This book gave me a perspective on the development of science and rational thinking over the last few millenia, and last few centuries. It is read with interest and thought and humour, and gave researched background into the figures of history that generated the theories we live by. It makes my life richer to have this contextual understanding of how the universe works and how the world of the Royal Society works. Martin Reese, immediate past president, is one of my heroes.
Galileo was quite a character and made me laugh to hear about.
Alan reads with insight and humour.
The book does a very good job of explaining the context of the beginnings of what we call the "Scientific Revolution". Unfortunately, it makes the jump from the Greeks to the Europeans of the 17th Century without even mentioning that many of those later Europeans relied upon Islamic thinkers like Ibn Alhazen.
I am happy that I got this book. It gave an enjoyable account of some of the most influential scientific discoveries in the 17th century. It didn't get too technical, and so was easy to listen to without getting lost.
While I was vaguely familiar with many of the accounts of these discoveries, it was enlightening to hear pieces of journal entries or letters that describe the events first-hand.
The performance in this book is quite good, but the story is weak, especially given the fact that the science is not particularly well explained. While many concepts are touched upon, the true revolutionary nature of the ideas is lost as is the sense of the scope of the discoveries as they are not well explained or demonstrated. It's scientific history without the science and without the science to make the story interesting, it's not a great tale.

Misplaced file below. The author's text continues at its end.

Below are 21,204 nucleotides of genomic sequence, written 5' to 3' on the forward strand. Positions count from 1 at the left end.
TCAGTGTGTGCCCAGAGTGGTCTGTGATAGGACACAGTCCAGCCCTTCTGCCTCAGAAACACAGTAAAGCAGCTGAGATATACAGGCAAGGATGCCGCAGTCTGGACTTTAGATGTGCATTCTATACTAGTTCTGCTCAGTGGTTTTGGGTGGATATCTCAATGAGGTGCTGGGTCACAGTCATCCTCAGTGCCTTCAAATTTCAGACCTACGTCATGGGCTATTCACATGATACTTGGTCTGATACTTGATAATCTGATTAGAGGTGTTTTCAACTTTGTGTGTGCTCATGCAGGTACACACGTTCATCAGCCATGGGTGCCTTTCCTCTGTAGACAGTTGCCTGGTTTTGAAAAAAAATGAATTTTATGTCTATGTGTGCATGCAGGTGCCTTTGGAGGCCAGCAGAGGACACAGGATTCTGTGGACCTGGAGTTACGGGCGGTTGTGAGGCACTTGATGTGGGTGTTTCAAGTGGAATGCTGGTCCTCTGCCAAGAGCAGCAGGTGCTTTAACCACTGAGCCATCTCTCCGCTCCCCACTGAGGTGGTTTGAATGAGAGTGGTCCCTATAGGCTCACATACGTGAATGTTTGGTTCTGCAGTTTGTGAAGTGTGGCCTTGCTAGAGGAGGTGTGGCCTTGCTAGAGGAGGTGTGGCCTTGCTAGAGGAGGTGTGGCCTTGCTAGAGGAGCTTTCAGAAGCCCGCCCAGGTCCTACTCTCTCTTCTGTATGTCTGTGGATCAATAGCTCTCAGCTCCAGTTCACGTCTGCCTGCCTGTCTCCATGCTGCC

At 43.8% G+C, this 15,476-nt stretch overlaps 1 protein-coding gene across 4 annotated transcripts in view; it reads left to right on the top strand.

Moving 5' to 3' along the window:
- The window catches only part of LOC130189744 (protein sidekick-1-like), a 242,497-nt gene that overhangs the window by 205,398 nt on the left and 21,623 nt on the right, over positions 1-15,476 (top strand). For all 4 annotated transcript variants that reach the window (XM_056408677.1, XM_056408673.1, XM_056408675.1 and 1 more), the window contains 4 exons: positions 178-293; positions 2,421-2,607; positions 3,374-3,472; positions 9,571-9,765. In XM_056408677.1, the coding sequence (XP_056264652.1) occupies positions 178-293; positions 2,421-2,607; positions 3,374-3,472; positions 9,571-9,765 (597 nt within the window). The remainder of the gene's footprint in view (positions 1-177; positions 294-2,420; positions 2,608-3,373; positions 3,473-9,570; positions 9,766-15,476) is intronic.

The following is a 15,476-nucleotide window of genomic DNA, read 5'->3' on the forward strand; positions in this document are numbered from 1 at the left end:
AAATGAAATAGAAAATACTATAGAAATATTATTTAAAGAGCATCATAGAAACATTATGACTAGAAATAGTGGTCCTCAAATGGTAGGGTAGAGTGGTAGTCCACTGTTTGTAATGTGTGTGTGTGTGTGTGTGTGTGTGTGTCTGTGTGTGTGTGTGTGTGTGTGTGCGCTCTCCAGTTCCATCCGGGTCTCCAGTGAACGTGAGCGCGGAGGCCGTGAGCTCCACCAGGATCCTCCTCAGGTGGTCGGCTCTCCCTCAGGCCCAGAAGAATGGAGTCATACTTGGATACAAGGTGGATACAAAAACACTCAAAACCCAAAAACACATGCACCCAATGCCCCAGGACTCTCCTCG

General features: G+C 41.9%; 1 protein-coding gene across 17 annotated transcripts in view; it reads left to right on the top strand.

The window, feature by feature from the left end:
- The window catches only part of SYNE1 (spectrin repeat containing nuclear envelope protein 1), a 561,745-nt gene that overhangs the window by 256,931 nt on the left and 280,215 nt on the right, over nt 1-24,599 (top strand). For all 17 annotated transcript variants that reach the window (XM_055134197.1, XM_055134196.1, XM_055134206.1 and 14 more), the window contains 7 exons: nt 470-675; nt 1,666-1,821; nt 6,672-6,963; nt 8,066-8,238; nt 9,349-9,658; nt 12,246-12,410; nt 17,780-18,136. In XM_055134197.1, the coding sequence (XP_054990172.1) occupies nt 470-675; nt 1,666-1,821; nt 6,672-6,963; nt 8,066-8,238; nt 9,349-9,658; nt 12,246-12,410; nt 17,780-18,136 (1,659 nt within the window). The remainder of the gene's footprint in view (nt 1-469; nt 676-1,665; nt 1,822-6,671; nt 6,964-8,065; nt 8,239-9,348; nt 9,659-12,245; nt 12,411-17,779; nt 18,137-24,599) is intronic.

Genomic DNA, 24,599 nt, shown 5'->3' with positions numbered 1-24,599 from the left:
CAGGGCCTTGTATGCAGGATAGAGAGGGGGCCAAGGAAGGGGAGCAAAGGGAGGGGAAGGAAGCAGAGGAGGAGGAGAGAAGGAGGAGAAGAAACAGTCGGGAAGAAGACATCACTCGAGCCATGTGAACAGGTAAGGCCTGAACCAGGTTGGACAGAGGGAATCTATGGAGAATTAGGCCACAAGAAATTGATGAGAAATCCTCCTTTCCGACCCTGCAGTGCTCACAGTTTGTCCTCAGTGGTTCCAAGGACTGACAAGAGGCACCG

on a quest to read Audible's entire nonfiction science section...
Well-written science nonfiction is a treat that I relish and this book delivers in spades. Newton is the book's main focal point but it also spends considerable time detailing the contributions of Galileo, Kepler, Leibniz, Hook, Leeuwenhoek and others. The description of calculus was clear and even, I have to admit, compelling (I have a BA rather than a BS because I refused to take calculus). The religious devotion of these pioneers was surprising and Dolnick does a nice job of pointing out the irony of the effects Newton and Leibniz' work on religion and society.
I had put off purchasing this one because I disliked Alan Sklar's reading of "Before the Dawn" but I really liked his narration with this one. He tends to chuckle from time to time and sound a bit like a bombastic professor but that worked in a way here that it didn't in the other book.
If you have an interest in the history of science, especially the early days, I can heartily recommend this book's pleasing blend of narrative and scientific explanation.
In the 1600s curiosity was looked upon as a sin, trying to unveil the mind of God. Progress was viewed likewise, trying to improve upon the world God had provided. As miserable as their lives were and as horrible as the fate that followed death, people of those days believe "this is the best of all possible worlds." This mindset prevailed for 1,000 years. Fortunately for us, around 1660 there arose a small band of "natural philosophers" who enjoyed experimenting and thinking about the natural world. Isaac Newton, was the genius among them, although his ideas almost didn't get written down, he was so neurotic and anti-social and self-angrandizing. This book's beautifully written and read, very easy to follow. There are a few other books that have changed or enlarged my worldview this much. "How the mind works," by Stephen Pinker, "A short history of nearly everything," by Bill Bryson, and "Longitude," by Dava Sobel come to mind. This book is right up there with them.